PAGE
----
Format:
Genre:
Year:
Stock Level:
Keywords:
[ reset ]
429 Records Match your Search
[ Change Stock Level above to view In Stock, Latest & Sale Items, and the other search fields to narrow down your Search ]
Page of 29 next >>
  Artist Title Label Price

Any Trouble

Format: Vinyl Album
Genre: New Wave

Any Trouble

A1 I'll Be Your Man
A2 Please Don't Stop
A3 Touch And Go
A4 Foundations
A5 Party In The Streets
B1 Northern Soul
B2 Man Of The Moment
B3 Time Does Not Heal
B4 You'd Better Go Home
B5 Falling In Love With You Again

EMI America

Cat No: ST 17096
Released: 1983

£5.00

Eurogliders

Format: Vinyl 12 Inch
Genre: New Wave

This Island

A1 Heaven (3:43)
A2 Someone (3:38)
A3 No Action (3:25)
A4 Never Say (3:35)
A5 Maybe Only I Dream (3:17)
A6 Cold Comfort (3:35)
B1 Another Day In The Big World (3:02)
B2 Keep It Quiet (2:52)
B3 Nothing To Say (3:42)
B4 Judy's World (3:53)
B5 Waiting For You (4:25)
B6 It's The Way (3:33)

Columbia

Cat No: BFC 39588
Released: 1984

£10.00

Toyah

Format: Vinyl 12 Inch
Genre: New Wave

Ieya

A Ieya (8:14)
B Helium Song (Spaced Walking) (3:36)

Safari Records

Cat No: SAFE L 28
Released: 1980

£5.00

Indeep

Format: Vinyl Album
Genre: New Wave

Last Night A D.J. Saved My Life!

A1 Buffalo Bill
A2 Love Is Like A Gun
A3 Last Night A D.J. Saved My Life
B1 Slow Down
B2 Lipstick Politics
B3 When Boys Talk
B4 There It Is

Sound Of New York

Cat No: SNYLP 1001
Released: 1983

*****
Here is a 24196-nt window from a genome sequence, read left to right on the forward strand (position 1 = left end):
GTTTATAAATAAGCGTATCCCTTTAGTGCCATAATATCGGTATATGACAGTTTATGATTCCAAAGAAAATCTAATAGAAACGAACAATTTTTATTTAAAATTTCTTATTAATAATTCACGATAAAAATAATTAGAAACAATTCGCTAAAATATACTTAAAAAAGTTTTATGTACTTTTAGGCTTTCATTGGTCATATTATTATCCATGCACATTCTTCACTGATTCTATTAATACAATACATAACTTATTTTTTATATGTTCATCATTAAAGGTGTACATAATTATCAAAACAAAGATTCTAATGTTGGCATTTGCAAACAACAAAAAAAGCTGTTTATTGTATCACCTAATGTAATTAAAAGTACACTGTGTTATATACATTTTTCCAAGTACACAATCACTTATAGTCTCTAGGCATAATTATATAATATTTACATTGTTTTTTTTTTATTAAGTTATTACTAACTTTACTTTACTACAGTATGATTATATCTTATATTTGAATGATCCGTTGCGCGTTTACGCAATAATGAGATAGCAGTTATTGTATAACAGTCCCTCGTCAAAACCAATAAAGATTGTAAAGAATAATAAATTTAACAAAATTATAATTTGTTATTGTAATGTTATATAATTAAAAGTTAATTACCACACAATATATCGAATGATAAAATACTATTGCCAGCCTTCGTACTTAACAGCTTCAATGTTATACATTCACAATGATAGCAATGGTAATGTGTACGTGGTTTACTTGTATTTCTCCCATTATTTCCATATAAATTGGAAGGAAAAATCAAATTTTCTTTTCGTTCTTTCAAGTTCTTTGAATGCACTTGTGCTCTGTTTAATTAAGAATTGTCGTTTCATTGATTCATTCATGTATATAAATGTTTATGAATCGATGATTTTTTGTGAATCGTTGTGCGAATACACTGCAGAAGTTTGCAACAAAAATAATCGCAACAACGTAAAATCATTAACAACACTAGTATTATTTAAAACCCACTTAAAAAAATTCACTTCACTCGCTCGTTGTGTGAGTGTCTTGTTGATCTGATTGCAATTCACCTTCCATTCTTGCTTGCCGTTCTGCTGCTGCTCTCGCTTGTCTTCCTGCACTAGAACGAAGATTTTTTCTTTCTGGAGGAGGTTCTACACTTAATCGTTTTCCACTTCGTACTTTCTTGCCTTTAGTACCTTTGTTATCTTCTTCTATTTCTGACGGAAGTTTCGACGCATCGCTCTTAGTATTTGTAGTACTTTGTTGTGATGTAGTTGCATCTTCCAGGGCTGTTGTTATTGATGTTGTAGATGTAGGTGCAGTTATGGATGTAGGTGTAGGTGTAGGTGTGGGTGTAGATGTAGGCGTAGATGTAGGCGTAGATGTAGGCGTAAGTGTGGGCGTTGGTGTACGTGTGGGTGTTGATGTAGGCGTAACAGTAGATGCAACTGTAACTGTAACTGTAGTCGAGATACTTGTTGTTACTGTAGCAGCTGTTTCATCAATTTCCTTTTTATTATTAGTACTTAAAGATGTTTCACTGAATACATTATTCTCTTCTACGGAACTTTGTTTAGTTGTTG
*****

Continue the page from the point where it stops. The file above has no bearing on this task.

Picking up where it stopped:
Out Of Stock

Blondie

Format: Vinyl Album
Genre: New Wave

Parallel Lines

A1 Hanging On The Telephone (2:17)
A2 One Way Or Another (3:31)
A3 Picture This (2:53)
A4 Fade Away And Radiate (3:57)
A5 Pretty Baby (3:16)
A6 I Know But I Don't Know (3:53)
B1 11:59 (3:19)
B2 Will Anything Happen? (2:55)
B3 Sunday Girl (3:01)
B4 Heart Of Glass (3:54)
B5 I'm Gonna Love You Too (2:03)
B6 Just Go Away (3:21)

Chrysalis

Cat No: CDL 1192
Released: 1978
Out Of Stock

Pressure

Format: Vinyl 12 Inch
Genre: New Wave

You Talk We Talk

A You Talk We Talk
B Shoot

Anagram Records

Cat No: 12 ANA 2
Released: 1982

£5.00

Pigbag

Format: Vinyl 12 Inch
Genre: New Wave

Dr Heckle And Mr Jive

A1 Getting Up
A2 Big Bag
A3 Dozo Don
A4 Brian The Snail
B1 Wiggling
B2 Brazil Nuts
B3 Orangutango
B4 As It Will Be

Y Records

Cat No: Y 17
Released: 1982

£7.00

Various

Format: Vinyl Compilation
Genre: New Wave

Sounds From The Southern Scene Vol. 1

A1 Immunity Round Midnight
A2 Idols (2) Centre Of Attention
A3 Long Tall Texans One More Time
A4 Oakville Tune Wranglers Oakville Rag
A5 Cursory Glances Room 502
A6 Set Two Friends Turned Cold
B1 Cursory Glances Someone To Blame
B2 Set Two The Last Time
B3 Nervous Rex The Boy Next Door
B4 Long Tall Texans Nine Hundred Miles
B5 Bantu (4) Pushy That Way
B6 Immunity Strange Days

Black Rock Records

Cat No: PIH 1
Released: 1985

£42.00

Altered Images

Format: Vinyl Album
Genre: New Wave

Happy Birthday

A1 Intro Happy Birthday
A2 Love And Kisses
A3 Real Toys
A4 Idols
A5 Legionaire
A6 Faithless
A7 Beckoning Strings
B1 Happy Birthday
B2 Midnight
B3 A Days Wait
B4 Leave Me Alone
B5 Insects
B6 Outro Happy Birthday

Epic

Cat No: EPC 84893
Released: 1981

£6.00

Wah!

Format: Vinyl 7 Inch
Genre: New Wave

The Story Of The Blues

A The Story Of The Blues Part One
B The Story Of The Blues Part Two (Talkin' Blues)

Eternal

Cat No: JF 1
Released: 1982

£5.00

Blondie

Format: Vinyl Album
Genre: New Wave

Blondie

A1 X Offender (3:11)
A2 Rifle Range (3:37)
A3 Look Good In Blue (2:56)
A4 In The Sun (2:40)
A5 A Shark In Jets Clothing (3:35)